Divided into three sections, this volume firstly seeks to explore social contexts of educational leadership. The second section explores the experiences of educational leaders in various contexts, while the third section of this volume looks at the consequences, unintended and otherwise, of the neoliberal commodification of education.
This open access book explores different landscapes of Lifelong Learning policies (LLP), producing case-based examinations of their institutional, discursive, and relational dimensions. Across Europe, young people develop their life courses amidst diverse living conditions and are confronted with a variety of institutional and structural arrangements that impact on their opportunities in education and labour. Considering the relevance of LLP in shaping those opportunities, the chapters draw from multi-level, mixed-methods research and offer original insights on the interplay of discourses and governance patterns in the processes of policy-making and deliverance. The book yields noteworthy insights into the widely differing realities across the European landscape, and also into the diverging ways young people deal with and actively participate in LLP.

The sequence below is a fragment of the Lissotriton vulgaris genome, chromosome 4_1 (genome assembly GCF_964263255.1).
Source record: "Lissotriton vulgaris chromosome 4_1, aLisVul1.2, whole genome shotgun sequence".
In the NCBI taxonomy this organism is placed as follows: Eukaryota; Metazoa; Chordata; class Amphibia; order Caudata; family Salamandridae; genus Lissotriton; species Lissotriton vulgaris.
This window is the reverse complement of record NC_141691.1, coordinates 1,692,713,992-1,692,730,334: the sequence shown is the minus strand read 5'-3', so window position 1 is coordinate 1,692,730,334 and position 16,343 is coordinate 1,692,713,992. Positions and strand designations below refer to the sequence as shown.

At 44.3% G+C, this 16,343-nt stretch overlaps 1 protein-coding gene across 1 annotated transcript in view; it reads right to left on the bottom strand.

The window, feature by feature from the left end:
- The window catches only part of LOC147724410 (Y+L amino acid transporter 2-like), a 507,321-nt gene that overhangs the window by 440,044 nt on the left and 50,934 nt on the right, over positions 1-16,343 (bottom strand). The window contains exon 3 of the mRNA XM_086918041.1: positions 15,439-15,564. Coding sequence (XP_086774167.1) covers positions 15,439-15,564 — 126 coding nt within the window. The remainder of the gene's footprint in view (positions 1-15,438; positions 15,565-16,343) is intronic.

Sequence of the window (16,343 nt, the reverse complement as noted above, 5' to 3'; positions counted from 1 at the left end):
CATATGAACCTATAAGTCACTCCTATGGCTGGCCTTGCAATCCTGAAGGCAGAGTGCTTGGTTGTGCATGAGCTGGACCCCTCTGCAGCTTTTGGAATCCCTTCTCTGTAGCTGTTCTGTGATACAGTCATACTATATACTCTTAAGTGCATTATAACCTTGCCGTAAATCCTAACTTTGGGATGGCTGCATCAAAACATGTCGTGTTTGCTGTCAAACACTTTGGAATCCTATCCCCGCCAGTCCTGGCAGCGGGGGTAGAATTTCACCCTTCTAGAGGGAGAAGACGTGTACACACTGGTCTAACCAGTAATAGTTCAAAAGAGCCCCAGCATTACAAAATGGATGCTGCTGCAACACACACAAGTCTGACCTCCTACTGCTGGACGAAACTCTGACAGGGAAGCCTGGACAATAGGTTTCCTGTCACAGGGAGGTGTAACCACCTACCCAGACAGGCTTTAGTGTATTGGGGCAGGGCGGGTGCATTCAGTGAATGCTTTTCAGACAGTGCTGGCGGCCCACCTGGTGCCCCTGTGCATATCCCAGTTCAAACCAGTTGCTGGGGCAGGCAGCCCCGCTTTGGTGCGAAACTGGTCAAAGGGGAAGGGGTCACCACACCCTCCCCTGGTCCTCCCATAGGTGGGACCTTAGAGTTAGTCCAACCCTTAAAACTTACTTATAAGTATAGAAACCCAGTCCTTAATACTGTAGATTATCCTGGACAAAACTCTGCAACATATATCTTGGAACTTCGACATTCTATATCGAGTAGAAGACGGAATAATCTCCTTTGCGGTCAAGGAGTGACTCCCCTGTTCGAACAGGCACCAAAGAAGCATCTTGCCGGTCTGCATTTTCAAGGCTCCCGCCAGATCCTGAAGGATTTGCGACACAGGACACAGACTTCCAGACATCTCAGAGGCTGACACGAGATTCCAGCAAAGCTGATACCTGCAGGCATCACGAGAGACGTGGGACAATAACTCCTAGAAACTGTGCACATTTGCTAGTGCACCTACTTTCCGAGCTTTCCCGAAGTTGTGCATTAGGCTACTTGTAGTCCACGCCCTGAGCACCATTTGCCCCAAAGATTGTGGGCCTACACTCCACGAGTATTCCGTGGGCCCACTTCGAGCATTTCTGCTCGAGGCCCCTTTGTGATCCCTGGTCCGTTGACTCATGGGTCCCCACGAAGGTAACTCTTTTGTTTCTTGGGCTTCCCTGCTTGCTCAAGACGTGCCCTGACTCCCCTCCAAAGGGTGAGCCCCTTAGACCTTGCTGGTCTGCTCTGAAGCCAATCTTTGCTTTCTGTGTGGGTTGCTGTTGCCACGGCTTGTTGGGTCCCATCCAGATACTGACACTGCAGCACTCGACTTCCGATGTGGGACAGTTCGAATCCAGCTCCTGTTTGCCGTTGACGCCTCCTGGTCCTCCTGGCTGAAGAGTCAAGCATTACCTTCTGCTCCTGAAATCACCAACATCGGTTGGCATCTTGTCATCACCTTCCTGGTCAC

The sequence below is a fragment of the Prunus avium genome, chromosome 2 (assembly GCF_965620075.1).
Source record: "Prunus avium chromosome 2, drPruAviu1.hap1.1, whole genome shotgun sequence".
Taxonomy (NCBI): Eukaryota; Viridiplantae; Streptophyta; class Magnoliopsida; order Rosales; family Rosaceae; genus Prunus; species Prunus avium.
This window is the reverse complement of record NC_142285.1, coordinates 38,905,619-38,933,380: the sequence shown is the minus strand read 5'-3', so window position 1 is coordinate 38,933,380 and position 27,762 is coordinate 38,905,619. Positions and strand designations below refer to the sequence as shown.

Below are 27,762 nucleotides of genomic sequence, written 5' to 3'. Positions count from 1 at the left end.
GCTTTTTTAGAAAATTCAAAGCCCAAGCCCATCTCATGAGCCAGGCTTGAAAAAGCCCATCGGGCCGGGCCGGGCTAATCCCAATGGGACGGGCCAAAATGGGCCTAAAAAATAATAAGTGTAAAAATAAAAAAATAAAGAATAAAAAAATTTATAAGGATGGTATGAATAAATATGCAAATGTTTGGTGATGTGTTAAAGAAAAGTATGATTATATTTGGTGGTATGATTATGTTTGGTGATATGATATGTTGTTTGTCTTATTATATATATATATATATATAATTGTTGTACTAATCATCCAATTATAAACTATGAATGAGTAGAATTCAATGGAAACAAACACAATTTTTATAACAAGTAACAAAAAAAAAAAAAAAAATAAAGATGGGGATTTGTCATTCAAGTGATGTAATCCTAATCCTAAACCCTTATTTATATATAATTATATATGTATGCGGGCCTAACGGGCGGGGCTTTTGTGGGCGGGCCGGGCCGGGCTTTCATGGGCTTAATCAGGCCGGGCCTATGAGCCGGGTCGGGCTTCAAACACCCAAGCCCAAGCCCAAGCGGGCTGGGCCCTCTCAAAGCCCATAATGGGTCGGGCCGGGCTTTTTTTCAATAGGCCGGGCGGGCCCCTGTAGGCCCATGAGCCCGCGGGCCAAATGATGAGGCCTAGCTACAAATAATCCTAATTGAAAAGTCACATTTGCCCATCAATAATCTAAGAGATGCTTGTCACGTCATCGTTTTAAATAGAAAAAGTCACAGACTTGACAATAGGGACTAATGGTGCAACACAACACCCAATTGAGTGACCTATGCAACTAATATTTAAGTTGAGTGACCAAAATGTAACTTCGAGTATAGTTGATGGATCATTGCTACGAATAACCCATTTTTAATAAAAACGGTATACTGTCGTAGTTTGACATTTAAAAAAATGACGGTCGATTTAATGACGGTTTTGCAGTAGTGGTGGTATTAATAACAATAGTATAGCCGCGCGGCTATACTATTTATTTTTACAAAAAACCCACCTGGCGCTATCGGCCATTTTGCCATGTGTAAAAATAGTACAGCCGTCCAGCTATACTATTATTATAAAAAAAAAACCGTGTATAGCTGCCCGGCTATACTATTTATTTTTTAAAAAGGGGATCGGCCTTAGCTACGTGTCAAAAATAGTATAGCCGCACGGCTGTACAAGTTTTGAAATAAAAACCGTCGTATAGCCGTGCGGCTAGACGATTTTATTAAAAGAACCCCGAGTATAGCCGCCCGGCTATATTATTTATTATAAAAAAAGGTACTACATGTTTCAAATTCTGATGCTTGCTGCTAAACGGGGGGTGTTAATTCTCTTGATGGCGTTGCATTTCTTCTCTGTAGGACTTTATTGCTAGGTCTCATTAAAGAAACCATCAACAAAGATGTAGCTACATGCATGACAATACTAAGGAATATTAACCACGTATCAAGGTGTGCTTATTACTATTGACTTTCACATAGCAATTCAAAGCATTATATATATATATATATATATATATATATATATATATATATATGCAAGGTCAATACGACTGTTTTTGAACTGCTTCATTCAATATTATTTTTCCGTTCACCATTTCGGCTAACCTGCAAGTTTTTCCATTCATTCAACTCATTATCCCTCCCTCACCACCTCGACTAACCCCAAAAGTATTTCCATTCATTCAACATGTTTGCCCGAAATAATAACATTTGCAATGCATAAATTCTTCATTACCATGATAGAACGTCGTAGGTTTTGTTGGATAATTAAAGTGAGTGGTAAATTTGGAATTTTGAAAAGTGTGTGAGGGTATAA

This edited collection examines the impact that John Dewey had on educational thought across the Mediterranean region. It considers the manner in which Dewey and other progressive educators were actively received, adopted, adapted, and at times resisted in a range of Mediterranean countries, most of which emerging from autocratic regimes and colonial histories.